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Chicken Or Beef, Why Is It So Hard?  
User currently offlinecosyr From United States of America, joined exactly 2 years ago today! , 370 posts, RR: 0
Posted (1 year 10 months 1 day 10 hours ago) and read 7564 times:

I have had good experiences and bad experiences on every airline I have flown, some are just related to the mood of an employee at a particular time (we are all human, I get it), but there is one situation I have found proves to always cause conflict: Chicken or Beef?

I have been on several transatlantic flights in Y in the last few years where the FA starts serving dinner and simply asks Chicken or Beef. I then ask, what are the dishes? "Chicken or Beef" "Yes, but how are they prepared?" "CHICKEN OR BEEF?" I give up, beef.

I am a bit of a picky eater, and there are people with allergies and intolerances, so it is not a stupid question, but it seems to be one that FA's hate to answer. Is for annoyance of being asked 200 times, is it for lack of knowledge of the menu? Chicken with pasta, could be good, Chicken Cordon Bleu, I don't eat pork so that is a problem.

So to all the flight attendants on the forum, why do your colleagues have such issue with answering this question? Could you just make an announcement prior to serving dinner, outlining the two options? What is the best thing for me as a customer to do to handle the situation pleasantly?

28 replies: All unread, showing first 25:
 
User currently offlineNASBWI From Bahamas, joined Feb 2005, 1307 posts, RR: 0
Reply 1, posted (1 year 10 months 1 day 10 hours ago) and read 7475 times:

First of all, it would be unprofessional (IMO) for a flight attendant to be so dismissive to a perfectly valid question. If one would like to know what comes with each meat choice, I think it's fair to answer the question as best as I can. In my case, my airline serves neither, so it's a non-issue there. However, with six snack choices (and multiple channels of TV to distract the customers), I do get lots of "What do you have?" even after an announcement is made. In those case, I'm happy to go over the choices again - even though there's a pamphlet in the seatback pocket detailing all of our onboard products. It just requires patience on our part to deliver a positive experience (even if the meal itself is ho-hum).

Quoting cosyr (Thread starter):
Could you just make an announcement prior to serving dinner, outlining the two options?

Oftentimes, people pay little to no attention to announcements, and for those watching the IFE, service announcements tend to be an annoyance rather than an informative briefing. Also, as I stated earlier, many airlines may have the information you seek in a menu card or pamphlet located in the seatback pocket. Giving it a once-over before the service begins should clear up any questions you have - provided that one is available   .

Quoting cosyr (Thread starter):
What is the best thing for me as a customer to do to handle the situation pleasantly?

Hmmmm...it is frustrating to be dismissed as you have been in previous encounters, but I would maintain a calm demeanor and perhaps explain to the FAs why you're enquiring. Usually, letting someone know what your intentions are will clear up any potential misunderstandings. Even though I will always politely explain the six snack choices to those who ask, there will always be someone who thinks it's hilarious to make me repeat it again - because they know I'm obliged to (and yep, that has happened to me a few times).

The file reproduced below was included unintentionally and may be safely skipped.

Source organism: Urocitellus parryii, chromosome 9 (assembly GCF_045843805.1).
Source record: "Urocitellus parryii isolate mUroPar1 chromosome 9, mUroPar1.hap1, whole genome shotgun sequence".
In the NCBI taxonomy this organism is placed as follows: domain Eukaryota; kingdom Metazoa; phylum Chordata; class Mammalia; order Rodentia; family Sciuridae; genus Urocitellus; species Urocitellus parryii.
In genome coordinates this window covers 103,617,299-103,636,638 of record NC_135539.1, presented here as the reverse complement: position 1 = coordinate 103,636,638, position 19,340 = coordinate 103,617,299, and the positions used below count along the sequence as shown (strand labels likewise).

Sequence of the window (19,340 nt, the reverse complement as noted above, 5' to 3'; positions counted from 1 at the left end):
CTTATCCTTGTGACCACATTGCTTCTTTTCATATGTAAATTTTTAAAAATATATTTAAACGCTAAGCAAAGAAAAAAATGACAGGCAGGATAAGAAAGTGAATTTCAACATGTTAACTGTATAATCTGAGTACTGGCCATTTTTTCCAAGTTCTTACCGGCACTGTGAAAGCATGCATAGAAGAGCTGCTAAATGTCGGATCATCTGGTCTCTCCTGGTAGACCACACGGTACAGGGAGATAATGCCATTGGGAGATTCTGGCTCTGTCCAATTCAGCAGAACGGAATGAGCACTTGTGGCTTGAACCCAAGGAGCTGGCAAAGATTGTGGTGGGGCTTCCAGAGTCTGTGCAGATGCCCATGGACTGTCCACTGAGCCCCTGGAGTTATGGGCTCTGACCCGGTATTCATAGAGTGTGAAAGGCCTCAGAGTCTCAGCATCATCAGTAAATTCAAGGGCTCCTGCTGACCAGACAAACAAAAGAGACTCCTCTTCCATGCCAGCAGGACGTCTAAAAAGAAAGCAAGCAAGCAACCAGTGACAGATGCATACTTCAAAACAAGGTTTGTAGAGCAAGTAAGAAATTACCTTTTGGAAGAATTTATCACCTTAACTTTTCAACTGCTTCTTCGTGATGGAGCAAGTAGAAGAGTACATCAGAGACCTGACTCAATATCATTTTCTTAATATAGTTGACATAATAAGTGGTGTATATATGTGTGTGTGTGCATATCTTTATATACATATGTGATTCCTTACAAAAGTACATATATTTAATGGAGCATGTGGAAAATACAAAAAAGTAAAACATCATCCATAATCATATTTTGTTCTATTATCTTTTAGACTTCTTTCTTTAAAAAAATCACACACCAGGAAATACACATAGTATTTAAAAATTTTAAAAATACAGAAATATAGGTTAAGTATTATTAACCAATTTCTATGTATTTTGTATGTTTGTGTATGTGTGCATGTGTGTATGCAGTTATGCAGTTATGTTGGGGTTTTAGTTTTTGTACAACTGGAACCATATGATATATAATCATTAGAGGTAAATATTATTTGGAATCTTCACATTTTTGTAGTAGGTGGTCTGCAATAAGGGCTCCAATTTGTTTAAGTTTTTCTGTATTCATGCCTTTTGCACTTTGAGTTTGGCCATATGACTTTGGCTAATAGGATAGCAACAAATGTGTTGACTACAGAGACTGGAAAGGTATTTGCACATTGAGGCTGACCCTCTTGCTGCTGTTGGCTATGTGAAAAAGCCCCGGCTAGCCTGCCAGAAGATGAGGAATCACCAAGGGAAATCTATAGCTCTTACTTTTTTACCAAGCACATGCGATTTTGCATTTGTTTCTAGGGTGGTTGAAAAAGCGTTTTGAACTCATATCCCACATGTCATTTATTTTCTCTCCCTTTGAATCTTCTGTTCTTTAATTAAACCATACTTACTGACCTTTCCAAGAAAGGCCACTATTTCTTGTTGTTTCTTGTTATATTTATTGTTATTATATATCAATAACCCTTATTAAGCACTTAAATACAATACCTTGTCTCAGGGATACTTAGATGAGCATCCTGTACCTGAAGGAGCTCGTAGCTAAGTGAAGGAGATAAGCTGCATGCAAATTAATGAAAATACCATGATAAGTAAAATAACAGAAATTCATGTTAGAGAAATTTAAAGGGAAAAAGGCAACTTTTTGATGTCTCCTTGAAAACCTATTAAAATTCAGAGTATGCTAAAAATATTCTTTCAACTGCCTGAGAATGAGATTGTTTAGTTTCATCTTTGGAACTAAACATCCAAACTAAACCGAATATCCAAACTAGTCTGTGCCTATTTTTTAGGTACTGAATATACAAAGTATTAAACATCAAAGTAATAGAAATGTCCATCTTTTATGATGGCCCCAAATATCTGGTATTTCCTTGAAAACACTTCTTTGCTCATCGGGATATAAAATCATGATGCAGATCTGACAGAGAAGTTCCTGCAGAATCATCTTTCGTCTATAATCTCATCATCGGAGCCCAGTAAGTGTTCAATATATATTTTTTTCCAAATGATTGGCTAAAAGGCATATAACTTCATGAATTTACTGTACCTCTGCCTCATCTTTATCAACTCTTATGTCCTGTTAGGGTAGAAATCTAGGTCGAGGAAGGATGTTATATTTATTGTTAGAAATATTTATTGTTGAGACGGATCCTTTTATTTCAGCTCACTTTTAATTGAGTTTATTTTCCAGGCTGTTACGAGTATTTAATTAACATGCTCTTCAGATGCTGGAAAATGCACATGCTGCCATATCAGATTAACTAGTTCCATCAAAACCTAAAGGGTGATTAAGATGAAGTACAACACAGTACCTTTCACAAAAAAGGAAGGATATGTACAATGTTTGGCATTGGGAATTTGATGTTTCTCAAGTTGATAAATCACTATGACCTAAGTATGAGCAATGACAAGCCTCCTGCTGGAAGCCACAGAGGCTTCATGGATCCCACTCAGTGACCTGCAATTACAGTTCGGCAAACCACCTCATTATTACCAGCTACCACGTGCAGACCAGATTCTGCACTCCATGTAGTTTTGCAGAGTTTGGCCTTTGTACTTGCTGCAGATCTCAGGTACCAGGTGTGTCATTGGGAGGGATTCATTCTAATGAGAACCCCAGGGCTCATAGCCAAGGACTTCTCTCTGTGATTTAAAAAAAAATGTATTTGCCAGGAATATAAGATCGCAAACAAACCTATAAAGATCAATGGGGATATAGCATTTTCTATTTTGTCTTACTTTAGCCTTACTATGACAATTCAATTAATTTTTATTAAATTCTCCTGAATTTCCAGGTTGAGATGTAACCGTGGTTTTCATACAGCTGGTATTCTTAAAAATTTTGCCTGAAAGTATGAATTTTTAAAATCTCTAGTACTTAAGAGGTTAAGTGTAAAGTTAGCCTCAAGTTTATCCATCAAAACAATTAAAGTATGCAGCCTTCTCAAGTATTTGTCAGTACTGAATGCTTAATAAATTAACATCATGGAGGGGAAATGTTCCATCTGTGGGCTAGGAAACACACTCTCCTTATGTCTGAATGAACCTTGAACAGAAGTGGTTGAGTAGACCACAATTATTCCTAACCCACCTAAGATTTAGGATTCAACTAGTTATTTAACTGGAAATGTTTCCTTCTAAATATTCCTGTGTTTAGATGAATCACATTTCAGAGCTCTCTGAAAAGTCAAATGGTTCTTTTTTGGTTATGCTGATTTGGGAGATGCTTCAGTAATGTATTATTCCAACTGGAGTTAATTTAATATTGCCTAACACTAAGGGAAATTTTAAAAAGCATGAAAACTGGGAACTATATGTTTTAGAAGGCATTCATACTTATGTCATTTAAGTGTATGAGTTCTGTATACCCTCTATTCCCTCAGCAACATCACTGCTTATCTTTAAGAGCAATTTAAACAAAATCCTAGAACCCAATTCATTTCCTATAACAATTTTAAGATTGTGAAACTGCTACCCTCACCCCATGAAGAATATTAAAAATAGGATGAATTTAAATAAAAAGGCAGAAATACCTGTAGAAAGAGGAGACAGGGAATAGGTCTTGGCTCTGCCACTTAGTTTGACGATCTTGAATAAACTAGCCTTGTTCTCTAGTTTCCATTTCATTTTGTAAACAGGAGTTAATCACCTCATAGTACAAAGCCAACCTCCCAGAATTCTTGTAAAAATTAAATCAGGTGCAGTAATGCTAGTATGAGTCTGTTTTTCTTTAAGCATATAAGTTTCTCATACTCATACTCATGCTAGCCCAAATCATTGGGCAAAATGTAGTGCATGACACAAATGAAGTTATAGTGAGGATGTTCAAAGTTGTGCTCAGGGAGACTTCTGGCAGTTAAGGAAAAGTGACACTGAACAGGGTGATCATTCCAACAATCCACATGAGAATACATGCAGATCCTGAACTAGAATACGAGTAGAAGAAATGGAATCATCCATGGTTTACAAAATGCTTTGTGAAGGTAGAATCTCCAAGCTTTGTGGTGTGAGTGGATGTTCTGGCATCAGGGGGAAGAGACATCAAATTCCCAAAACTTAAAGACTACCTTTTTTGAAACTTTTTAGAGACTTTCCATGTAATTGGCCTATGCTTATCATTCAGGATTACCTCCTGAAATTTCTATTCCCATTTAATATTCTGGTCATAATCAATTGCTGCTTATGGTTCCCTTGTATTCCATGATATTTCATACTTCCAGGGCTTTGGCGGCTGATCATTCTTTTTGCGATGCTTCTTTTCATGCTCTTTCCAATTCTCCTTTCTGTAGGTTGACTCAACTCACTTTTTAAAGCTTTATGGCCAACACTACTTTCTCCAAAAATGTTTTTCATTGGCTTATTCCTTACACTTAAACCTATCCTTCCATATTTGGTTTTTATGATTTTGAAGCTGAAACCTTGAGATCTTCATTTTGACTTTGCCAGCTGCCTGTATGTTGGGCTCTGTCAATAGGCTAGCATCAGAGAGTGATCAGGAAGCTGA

Best of luck on any future "chicken-or-beef" situations!

P.S. - after scanning the various photos on a popular site dedicated to inflight meals, it seems by default that chicken comes with either pasta or rice, and beef comes with potatoes and some kind of veggie   . So, it's a pretty safe bet that your "chicken" or "beef" meal will be something very standard; it's rare to see something like pork on the menu, given that more than one religion shuns it. My guess is that even on AF, chicken cordon-bleu is a rarity, if at all.

[Edited 2012-09-27 14:08:38]

[Edited 2012-09-27 14:10:19]


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User currently offlineBasilFawlty From Netherlands, joined Jun 2009, 1315 posts, RR: 1
Reply 2, posted (1 year 10 months 1 day 10 hours ago) and read 7404 times:

That's why all airlines should handout menu's in all travel classes.


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User currently offlinegoldorak From France, joined Sep 2006, 1830 posts, RR: 4
Reply 3, posted (1 year 10 months 1 day 9 hours ago) and read 7353 times:

Quoting cosyr (Thread starter):
I have been on several transatlantic flights in Y in the last few years where the FA starts serving dinner and simply asks Chicken or Beef. I then ask, what are the dishes? "Chicken or Beef" "Yes, but how are they prepared?" "CHICKEN OR BEEF?" I give up, beef.

Hmmm I think you are mistaken. It's chicken or PASTA (not beef)  


User currently offlinecmf From , joined Dec 1969, posts, RR:
Reply 4, posted (1 year 10 months 1 day 9 hours ago) and read 7276 times:

Quoting cosyr (Thread starter):
I then ask, what are the dishes?

I think the trick is to ask differently. They get the question so many times that chicken or beef is the automatic answer. Try asking if it comes with pork and explain that you can't eat it. Anything to make it clear you don't ask the question they expect from every passenger.


User currently offlinehhslax2 From Bahrain, joined Jan 2012, 122 posts, RR: 0
Reply 5, posted (1 year 10 months 1 day 9 hours ago) and read 7244 times:

Quoting goldorak (Reply 3):
Hmmm I think you are mistaken. It's chicken or PASTA (not beef)

I've been on UA flights that did not have a vegetarian option. The choice was chicken or beef.

Quoting BasilFawlty (Reply 2):
That's why all airlines should handout menu's in all travel classes.

EY does, and it seems to get rid of most of the questions (allowing quicker service).


User currently offlineUALWN From Andorra, joined Jun 2009, 2754 posts, RR: 2
Reply 6, posted (1 year 10 months 1 day 9 hours ago) and read 7156 times:

Quoting goldorak (Reply 3):
Hmmm I think you are mistaken. It's chicken or PASTA (not beef)